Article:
Albuminuria not only predicts chronic kidney disease (CKD) progression, it is also a “strong and unique indicator” of CKD regression, a new study finds. Investigators suggest that albuminuria is more reliable than using estimated glomerular filtration rate (eGFR) alone.

Investigators defined albuminuria categories according to urinary albumin to creatinine ratio (UACR): A1 (UACR less than 3 mg/mmoL), A2 (UACR, 3-29 mg/mmoL), A3<60 (UACR, 30-59 mg/mmoL), and A3≥60 (UACR, 60 mg/mmoL or more).

Among 58,004 adults with moderate to severe CKD (ie, a sustained eGFR of 15-44 mL/min/1.73 m2), 61% had A1, 27% had A2, 3% had A3<60, and 10% had A3≥60 at baseline.

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The 5-year probability of CKD regression was highest with albuminuria category A1 (22.6%), followed by A2 (16.5%), A3<60 (11.6%), and A3≥60 (5.3%), Pietro Ravani, MD, PhD, of the University of Calgary in Alberta, Canada, and colleagues reported in JAMA Network Open. The likelihood of CKD regression was a significant 25%, 53%, and 73% lower for the A2, A3<60, and A3≥60 groups, respectively, compared with the A1 group. These results were independent of eGFR and age. The investigators defined CKD regression as an increase in eGFR of 25% or more from baseline and sustained improvement of CKD stage, using 2 measures separated by more than 90 days.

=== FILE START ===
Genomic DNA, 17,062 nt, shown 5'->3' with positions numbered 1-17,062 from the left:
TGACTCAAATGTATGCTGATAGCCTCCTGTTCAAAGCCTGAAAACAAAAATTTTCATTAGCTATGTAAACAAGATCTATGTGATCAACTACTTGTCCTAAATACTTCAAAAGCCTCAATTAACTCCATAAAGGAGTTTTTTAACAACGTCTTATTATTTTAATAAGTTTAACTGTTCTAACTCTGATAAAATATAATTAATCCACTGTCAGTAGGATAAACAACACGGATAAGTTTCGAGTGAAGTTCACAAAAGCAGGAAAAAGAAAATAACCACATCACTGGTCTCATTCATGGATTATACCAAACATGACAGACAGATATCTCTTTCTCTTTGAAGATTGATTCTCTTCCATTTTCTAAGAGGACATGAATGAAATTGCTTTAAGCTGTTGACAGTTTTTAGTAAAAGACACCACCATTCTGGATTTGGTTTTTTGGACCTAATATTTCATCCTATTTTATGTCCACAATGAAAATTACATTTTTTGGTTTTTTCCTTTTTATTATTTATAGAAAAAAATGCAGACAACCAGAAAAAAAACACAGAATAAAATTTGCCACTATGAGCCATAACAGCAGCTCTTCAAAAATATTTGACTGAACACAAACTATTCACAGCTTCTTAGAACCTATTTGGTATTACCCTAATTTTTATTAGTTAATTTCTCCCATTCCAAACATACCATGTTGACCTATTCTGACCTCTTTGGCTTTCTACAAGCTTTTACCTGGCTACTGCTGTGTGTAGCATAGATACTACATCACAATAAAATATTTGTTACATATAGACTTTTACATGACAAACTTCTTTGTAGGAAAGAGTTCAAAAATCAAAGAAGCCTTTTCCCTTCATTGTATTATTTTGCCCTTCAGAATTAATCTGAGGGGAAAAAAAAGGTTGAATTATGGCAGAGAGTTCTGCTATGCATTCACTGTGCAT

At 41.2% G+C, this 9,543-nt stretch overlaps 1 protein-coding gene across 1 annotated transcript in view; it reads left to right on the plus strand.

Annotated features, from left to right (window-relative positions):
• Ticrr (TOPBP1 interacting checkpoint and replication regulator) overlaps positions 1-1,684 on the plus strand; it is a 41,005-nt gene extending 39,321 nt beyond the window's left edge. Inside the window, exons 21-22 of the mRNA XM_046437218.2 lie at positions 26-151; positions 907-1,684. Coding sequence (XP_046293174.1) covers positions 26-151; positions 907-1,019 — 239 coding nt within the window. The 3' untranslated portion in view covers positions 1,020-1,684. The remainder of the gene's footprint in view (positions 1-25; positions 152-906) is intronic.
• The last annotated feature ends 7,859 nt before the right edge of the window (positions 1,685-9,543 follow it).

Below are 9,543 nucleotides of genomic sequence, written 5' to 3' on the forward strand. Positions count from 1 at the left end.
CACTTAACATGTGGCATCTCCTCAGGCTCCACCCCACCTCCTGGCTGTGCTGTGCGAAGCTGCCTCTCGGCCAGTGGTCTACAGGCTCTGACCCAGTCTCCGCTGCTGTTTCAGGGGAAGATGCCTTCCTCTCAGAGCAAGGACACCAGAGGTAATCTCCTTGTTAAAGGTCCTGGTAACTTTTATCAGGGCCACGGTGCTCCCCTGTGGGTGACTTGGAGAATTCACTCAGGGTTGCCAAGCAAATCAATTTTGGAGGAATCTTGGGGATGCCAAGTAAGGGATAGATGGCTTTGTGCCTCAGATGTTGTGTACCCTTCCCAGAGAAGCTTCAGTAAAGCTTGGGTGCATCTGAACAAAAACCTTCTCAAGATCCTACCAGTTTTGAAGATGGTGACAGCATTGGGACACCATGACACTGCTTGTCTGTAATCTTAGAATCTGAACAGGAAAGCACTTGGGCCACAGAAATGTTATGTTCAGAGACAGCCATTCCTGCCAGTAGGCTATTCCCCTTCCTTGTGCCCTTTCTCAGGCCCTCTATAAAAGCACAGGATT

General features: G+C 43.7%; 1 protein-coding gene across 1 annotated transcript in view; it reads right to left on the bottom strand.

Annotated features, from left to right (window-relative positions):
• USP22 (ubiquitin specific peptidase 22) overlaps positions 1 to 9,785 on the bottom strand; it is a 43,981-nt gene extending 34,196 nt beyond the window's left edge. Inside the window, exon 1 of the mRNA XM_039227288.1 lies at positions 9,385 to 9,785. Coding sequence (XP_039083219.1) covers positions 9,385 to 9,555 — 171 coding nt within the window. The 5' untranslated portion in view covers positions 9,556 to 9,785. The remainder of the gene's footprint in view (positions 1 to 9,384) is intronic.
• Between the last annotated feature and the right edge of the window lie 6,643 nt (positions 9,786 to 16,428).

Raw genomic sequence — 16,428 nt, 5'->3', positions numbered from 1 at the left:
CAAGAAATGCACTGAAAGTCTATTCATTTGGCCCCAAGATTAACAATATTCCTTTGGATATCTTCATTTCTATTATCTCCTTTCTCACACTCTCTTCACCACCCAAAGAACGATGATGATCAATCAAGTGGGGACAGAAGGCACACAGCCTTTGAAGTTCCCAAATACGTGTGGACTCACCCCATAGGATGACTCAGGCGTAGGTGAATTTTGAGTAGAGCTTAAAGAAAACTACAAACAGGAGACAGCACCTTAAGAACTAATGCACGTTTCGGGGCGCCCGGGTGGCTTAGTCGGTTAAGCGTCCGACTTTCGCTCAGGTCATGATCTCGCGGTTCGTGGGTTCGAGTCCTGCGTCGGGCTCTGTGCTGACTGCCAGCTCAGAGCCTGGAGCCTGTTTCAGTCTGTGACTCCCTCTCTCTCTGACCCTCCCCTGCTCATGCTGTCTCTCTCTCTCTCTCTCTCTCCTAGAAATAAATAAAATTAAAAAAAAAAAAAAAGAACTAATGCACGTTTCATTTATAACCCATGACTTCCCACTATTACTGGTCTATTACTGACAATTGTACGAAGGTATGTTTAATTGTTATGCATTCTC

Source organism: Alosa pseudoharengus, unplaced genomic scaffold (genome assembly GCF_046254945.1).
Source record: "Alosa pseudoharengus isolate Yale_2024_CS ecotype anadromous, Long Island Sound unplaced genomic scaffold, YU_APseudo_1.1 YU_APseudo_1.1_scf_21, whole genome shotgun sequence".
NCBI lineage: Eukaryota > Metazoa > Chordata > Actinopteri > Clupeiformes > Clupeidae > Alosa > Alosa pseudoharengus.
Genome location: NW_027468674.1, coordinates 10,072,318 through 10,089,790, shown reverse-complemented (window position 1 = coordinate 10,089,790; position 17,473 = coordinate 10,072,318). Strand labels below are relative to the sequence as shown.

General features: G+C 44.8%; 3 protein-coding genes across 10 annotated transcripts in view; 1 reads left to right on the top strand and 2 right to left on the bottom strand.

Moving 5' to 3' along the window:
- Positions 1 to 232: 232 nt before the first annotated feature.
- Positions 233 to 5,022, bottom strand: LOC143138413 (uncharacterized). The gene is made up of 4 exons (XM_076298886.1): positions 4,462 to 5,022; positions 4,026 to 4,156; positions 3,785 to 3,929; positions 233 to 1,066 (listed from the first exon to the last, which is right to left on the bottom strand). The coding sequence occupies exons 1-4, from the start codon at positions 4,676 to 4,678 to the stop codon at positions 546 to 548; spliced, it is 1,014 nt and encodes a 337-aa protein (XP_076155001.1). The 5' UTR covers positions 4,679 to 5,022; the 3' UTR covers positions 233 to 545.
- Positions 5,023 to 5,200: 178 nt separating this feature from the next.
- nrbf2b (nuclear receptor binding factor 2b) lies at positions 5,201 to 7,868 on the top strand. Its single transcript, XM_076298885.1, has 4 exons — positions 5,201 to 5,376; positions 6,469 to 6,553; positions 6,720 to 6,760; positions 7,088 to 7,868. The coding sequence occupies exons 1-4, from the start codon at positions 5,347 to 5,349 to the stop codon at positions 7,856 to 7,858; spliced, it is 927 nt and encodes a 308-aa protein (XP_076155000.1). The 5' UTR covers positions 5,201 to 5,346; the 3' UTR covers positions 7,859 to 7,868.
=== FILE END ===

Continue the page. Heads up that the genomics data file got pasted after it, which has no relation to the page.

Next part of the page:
In the A1 group, CKD regression was more likely than progression or kidney failure, Dr Ravani and his collaborators reported. They noted that patients younger than 80 years were more likely to experience CKD regression than die.

“The degree of albuminuria could be used to inform referral practices by incorporating probability of CKD progression and regression,” according to Dr Ravani’s team.

For example, among patients with stage 3b CKD, those with a UACR less than 3 mg/mmoL might be monitored in primary care, they suggested, whereas those with a UACR of 30-59 mg/mmoL may benefit from earlier nephrology referral.

Among the study’s limitations, the investigators could not assess albuminuria and weight changes over time. They also could not rule out acute kidney injury.

It remains unclear whether reducing albuminuria with drug therapy will affect CKD regression rates.


Pasternak M, Liu P, Quinn R, et al. Association of albuminuria and regression of chronic kidney disease in adults with newly diagnosed moderate to severe chronic kidney disease. JAMA Netw Open. Published online August 1, 2022. doi:10.1001/jamanetworkopen.2022.25821